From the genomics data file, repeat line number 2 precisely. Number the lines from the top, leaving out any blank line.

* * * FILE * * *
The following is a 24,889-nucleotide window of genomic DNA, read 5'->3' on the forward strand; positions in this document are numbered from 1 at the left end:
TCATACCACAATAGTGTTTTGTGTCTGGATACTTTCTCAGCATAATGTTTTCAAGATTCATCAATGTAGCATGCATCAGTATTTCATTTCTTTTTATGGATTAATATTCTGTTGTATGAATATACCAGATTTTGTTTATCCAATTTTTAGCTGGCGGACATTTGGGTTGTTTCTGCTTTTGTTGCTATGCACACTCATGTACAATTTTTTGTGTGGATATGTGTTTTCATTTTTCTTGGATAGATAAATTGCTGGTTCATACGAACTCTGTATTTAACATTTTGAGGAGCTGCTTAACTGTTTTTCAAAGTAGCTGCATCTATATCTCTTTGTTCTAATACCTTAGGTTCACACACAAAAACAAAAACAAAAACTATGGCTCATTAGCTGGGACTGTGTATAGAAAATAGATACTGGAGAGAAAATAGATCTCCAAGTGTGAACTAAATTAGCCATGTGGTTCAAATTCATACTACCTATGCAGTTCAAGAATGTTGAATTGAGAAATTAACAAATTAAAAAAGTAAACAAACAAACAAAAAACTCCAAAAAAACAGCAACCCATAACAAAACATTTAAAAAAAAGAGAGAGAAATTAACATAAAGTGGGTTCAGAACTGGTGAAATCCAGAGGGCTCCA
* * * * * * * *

TCATACCACAATAGTGTTTTGTGTCTGGATACTTTCTCAGCATAATGTTTTCAAGATTCATCAATGTAGCATGCATCAGTATTTCATTTCTTTTTATGGATTAATATTCTGTTGTATGAATATACCAGATTTTGTTTATCCAATTTTTAGCTGGCGGACATTTGGGTTGTTTCTGCTTTTGTTGCTATGCACACTCATGTACAATTTTTTGTGTGGATATGTGTTTTCATTTTTCTTGGATAGATAAATTGCTGGTTCATACGAACTCTGTATTTAACATTTTGAGGAGCTGCTTAACTGTTTTTCAAAGTAGCTGCATCTATATCTCTTTGTTCTAATACCTTAGGTTCACACACAAAAACAAAAACAAAAACTATGGCTCATTAGCTGGGACTGTGTATAGAAAATAGATACTGGAGAGAAAATAGATCTCCAAGTGTGAACTAAATTAGCCATGTGGTTCAAATTCATACTACCTATGCAGTTCAAGAATGTTGAATTGAGAAATTAACAAATTAAAAAAGTAAACAAACAAACAAAAAACTCCAAAAAAACAGCAACCCATAACAAAACATTTAAAAAAAAGAGAGAGAAATTAACATAAAGTGGGTTCAGAACTGGTGAAATCCAGAGGGCTCCA